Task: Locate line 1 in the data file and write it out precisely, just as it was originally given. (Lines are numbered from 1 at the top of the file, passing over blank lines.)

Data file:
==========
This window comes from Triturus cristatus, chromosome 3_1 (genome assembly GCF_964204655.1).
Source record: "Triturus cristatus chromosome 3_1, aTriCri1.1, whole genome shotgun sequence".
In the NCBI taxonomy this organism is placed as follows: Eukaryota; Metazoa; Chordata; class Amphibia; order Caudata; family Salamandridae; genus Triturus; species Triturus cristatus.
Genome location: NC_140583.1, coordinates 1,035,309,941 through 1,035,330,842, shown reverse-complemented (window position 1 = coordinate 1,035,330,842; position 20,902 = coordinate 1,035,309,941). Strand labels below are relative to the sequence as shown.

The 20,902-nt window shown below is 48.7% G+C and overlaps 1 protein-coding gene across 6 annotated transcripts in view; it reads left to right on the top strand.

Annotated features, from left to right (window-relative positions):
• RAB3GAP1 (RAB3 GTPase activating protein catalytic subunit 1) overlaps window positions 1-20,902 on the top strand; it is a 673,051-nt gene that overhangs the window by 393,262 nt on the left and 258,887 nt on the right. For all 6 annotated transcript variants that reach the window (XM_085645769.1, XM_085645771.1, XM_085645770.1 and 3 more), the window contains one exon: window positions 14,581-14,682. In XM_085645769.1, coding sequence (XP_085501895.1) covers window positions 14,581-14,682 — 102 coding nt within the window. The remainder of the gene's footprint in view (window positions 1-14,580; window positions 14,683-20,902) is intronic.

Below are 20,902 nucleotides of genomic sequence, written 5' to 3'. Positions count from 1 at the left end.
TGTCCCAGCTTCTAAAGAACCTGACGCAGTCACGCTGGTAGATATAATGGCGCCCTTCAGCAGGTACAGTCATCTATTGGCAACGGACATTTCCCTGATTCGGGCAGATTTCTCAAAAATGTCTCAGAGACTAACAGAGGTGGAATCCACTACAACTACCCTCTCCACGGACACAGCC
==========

This window comes from Triturus cristatus, chromosome 3_1 (genome assembly GCF_964204655.1).